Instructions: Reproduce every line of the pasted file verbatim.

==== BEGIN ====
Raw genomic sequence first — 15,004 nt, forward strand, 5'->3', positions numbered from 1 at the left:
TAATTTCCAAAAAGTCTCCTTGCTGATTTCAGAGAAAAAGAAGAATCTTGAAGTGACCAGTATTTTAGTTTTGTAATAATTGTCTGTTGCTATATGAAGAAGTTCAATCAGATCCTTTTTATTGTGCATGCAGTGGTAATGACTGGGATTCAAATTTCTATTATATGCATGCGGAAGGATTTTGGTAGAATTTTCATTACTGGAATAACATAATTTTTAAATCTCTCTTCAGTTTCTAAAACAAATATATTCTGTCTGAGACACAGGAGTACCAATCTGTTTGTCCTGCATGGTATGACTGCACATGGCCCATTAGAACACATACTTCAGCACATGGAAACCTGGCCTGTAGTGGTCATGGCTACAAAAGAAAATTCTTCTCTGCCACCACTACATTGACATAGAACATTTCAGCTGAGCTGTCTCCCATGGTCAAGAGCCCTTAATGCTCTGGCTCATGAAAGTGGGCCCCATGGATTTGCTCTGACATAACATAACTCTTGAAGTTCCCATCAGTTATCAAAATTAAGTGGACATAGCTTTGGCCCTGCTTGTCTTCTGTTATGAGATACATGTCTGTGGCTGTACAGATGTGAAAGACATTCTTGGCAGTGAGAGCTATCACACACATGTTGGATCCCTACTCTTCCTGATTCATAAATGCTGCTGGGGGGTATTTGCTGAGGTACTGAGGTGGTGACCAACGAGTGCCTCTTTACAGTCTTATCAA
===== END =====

Raw genomic sequence first — 15,004 nt, forward strand, 5'->3', positions numbered from 1 at the left:
TAATTTCCAAAAAGTCTCCTTGCTGATTTCAGAGAAAAAGAAGAATCTTGAAGTGACCAGTATTTTAGTTTTGTAATAATTGTCTGTTGCTATATGAAGAAGTTCAATCAGATCCTTTTTATTGTGCATGCAGTGGTAATGACTGGGATTCAAATTTCTATTATATGCATGCGGAAGGATTTTGGTAGAATTTTCATTACTGGAATAACATAATTTTTAAATCTCTCTTCAGTTTCTAAAACAAATATATTCTGTCTGAGACACAGGAGTACCAATCTGTTTGTCCTGCATGGTATGACTGCACATGGCCCATTAGAACACATACTTCAGCACATGGAAACCTGGCCTGTAGTGGTCATGGCTACAAAAGAAAATTCTTCTCTGCCACCACTACATTGACATAGAACATTTCAGCTGAGCTGTCTCCCATGGTCAAGAGCCCTTAATGCTCTGGCTCATGAAAGTGGGCCCCATGGATTTGCTCTGACATAACATAACTCTTGAAGTTCCCATCAGTTATCAAAATTAAGTGGACATAGCTTTGGCCCTGCTTGTCTTCTGTTATGAGATACATGTCTGTGGCTGTACAGATGTGAAAGACATTCTTGGCAGTGAGAGCTATCACACACATGTTGGATCCCTACTCTTCCTGATTCATAAATGCTGCTGGGGGGTATTTGCTGAGGTACTGAGGTGGTGACCAACGAGTGCCTCTTTACAGTCTTATCAA